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Is Boric Acid Harmful in Pregnant Women?

By Krista Sheehan ; Updated July 27, 2017

Although it has been categorized as "benign" by the Environmental Protection Agency, boric acid can be extremely harmful to a pregnant woman and her fetus. The health risks associated with boric acid during pregnancy are quite significant, and it should be avoided as much as possible.

Function

Boric acid is used for a variety of reasons, including pharmaceutical and agricultural, among others. It is commonly used to treat eye infections, yeast infections and athlete’s foot. Boric acid can be used to kill roaches, bugs and fleas, and it is also sometimes used in mattresses, futons and upholstery.

Miscarriage

The National Toxicology Program has conducted studies on rats, mice and rabbits regarding pregnancy success after boric acid exposure. In all three animals, miscarriages increased drastically after the pregnant mother was exposed to boric acid.

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Birth Defects

If the baby does survive the pregnancy and birth, exposure to boric acid will likely lead to significant birth defects, including heart defects and abnormalities of the body structure, such as abnormal ribs and missing vertebrae. A study done by Boston University Medical Center found that human mothers who used boric acid medications during their pregnancies were almost two times as likely to give birth to children with major birth defects.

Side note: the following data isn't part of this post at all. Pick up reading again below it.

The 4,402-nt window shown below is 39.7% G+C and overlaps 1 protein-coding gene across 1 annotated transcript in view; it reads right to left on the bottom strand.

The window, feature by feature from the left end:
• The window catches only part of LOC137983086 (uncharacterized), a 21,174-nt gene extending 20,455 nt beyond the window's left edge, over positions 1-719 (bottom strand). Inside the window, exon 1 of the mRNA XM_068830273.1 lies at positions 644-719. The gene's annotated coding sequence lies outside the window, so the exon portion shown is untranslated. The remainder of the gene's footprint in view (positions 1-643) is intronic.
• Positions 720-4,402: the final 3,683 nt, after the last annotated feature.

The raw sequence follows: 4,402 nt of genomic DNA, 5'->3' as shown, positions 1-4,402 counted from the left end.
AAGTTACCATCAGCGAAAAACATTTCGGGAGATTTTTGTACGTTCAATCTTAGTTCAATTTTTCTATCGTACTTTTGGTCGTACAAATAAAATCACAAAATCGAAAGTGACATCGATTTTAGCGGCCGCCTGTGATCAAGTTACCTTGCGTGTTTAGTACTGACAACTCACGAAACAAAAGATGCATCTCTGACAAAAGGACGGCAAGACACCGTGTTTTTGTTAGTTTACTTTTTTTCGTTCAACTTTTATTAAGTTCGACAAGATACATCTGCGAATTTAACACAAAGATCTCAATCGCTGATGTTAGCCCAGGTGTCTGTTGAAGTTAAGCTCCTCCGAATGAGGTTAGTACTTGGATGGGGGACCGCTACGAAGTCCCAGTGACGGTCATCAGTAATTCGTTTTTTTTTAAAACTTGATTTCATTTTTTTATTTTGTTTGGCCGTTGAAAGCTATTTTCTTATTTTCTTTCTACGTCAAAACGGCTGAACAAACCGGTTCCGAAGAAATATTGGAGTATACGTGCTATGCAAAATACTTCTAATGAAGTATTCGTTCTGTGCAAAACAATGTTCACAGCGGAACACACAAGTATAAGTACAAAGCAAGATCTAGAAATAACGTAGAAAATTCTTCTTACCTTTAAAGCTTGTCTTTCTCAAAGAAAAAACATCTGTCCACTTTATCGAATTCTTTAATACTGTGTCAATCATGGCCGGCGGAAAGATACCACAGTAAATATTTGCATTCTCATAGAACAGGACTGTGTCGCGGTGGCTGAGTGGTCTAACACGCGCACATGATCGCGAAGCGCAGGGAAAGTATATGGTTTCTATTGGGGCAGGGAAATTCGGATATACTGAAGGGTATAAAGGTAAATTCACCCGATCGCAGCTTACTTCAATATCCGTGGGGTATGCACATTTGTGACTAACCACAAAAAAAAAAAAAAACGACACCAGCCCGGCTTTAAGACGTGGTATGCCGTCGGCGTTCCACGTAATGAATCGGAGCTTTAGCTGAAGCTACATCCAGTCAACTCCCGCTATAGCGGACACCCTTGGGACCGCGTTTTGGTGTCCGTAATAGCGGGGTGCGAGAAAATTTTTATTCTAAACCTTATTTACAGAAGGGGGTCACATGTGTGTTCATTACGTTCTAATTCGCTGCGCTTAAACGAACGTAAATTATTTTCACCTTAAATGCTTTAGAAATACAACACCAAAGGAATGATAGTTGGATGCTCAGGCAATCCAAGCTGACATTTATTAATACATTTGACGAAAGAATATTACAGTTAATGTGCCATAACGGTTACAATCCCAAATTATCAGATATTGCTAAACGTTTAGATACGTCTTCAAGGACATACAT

Birth Weight

Animal studies have also shown that birth weight is affected by boric acid exposure during pregnancy. When compared to the offspring of unexposed mothers, the offspring of mothers who were exposed to boric acid were almost always born at a significantly lower body weight.

Solution

Pregnant mothers should avoid exposure to boric acid as much as possible. If you become pregnant and are taking a medication that contains boric acid, you should speak with your doctor regarding an alternative medication. Also, do not use any roach killers that contain boric acid during pregnancy.

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